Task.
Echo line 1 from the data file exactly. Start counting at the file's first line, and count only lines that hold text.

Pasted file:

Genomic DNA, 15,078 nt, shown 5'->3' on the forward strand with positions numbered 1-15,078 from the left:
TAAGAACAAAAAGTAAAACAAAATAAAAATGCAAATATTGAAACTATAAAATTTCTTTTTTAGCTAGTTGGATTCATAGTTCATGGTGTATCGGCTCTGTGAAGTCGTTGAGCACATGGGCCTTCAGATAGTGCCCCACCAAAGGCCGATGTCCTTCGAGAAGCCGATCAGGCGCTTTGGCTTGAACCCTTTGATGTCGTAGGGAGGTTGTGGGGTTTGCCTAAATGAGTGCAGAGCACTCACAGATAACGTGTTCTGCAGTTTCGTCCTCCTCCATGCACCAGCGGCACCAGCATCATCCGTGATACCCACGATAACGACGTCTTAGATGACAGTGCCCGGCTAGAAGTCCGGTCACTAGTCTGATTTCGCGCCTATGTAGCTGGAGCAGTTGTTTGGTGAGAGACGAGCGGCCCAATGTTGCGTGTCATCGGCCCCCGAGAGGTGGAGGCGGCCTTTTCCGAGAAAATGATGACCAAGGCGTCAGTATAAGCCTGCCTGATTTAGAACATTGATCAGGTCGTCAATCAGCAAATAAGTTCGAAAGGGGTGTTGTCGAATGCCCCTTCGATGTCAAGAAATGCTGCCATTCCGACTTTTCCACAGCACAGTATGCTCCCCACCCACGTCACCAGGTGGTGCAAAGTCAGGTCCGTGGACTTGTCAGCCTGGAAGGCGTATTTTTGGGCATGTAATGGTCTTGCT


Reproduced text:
Genomic DNA, 15,078 nt, shown 5'->3' on the forward strand with positions numbered 1-15,078 from the left: